Snap has given a final price for its IPO, setting the company’s valuation at nearly $24 billion with a price of $17 per share, according to a report by The Wall Street Journal.
With that, it looks like Wall Street had plenty of appetite for Snap despite multiple major concerns about the company’s business. Slowing user growth, rising burn and a dependence on Google and Amazon for its services appear to be not enough of an issue to quell demand for the first tech IPO of the year — and one of the largest in recent memory. Snap will be raising nearly $3.4 billion in its IPO.
Snap filed to go public in early February, showing a rapidly accelerating advertising business that went from $59 million in revenue in 2015 to nearly $400 million in 2016. But the company also revealed that while it had amassed more than 150 million daily active users, that growth was slowing, and its costs of revenue had ballooned to around $450 million. During the past few weeks, Snap executives and CEO Evan Spiegel met with investors in various cities to pitch the company’s stock and try to quell those concerns.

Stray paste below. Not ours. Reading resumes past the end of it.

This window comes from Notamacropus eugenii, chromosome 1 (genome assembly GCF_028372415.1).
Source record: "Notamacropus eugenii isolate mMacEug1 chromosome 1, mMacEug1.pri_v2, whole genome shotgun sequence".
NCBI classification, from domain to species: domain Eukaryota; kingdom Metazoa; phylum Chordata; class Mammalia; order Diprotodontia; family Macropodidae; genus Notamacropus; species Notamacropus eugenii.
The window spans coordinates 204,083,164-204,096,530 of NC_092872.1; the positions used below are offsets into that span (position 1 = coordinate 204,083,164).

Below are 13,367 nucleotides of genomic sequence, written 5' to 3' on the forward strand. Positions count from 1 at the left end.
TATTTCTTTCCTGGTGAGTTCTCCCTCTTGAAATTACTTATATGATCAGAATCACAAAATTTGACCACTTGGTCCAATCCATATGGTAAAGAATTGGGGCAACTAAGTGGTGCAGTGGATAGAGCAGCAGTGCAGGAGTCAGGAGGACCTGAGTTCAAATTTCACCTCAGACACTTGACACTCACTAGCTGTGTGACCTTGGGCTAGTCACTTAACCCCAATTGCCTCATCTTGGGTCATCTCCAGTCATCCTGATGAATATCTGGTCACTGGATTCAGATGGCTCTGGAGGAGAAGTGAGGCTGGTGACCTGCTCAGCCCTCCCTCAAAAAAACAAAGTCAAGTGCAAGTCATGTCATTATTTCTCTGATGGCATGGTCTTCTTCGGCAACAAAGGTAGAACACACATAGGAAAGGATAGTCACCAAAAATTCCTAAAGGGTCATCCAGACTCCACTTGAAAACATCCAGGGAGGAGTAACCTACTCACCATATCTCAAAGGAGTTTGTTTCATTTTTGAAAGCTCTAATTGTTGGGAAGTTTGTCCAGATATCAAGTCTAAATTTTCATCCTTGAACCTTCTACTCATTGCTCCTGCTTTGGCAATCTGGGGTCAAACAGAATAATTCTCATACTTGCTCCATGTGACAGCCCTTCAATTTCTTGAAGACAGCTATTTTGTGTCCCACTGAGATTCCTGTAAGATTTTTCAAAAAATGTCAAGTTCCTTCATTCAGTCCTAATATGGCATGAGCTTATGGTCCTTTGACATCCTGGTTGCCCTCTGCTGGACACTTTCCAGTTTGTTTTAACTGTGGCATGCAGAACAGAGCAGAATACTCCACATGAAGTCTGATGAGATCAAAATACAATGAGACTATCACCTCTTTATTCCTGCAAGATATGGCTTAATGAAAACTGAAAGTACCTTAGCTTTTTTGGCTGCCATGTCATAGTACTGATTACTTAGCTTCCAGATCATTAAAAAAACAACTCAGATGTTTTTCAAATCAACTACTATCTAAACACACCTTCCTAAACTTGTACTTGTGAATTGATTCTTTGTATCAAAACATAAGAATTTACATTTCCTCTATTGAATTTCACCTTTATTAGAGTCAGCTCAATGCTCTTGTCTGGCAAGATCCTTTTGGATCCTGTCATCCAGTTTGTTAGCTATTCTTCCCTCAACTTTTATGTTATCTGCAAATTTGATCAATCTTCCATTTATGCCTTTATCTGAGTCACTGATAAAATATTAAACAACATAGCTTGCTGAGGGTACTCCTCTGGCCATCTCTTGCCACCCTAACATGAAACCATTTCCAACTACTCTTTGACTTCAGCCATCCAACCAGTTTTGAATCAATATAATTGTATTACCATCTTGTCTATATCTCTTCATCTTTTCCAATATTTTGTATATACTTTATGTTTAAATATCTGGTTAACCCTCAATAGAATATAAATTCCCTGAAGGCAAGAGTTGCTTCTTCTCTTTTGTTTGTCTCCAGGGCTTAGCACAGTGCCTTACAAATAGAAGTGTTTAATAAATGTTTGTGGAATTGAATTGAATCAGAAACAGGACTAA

Still, Snap’s IPO will be an unusual one. Snap is selling non-voting shares in its IPO, which means that the investors buying into the company will not have any say on its direction. It’s basically a bet that the company will continue to grow and sort out its burn under the strategy laid out by Spiegel and his team and have very basically no impact on their decisions. Of course, a high stock price is important for retention and recruiting, but Spiegel is still in complete control of Snap’s destiny.
The company is going to price above the previous range that it set, which was $14 to $16 at a valuation between $19.5 billion and $22.5 billion including options and stock conversions. But this was largely to be expected, as those prices are often lowballed in order to gauge initial interest as Wall Street and Snap settle somewhere in the middle, which will ensure that everyone gets paid out and the stock doesn’t end up dropping off on its first day of trading.Snap will formally price its shares in a regulatory filing sometime after trading ends today, but it looks like the company has settled somewhere near the valuation that was originally reported once it started the process of going public. The company’s shares will start trading publicly tomorrow morning, and with that we’ll finally get a glimpse at what the appetite is for tech stocks this year.
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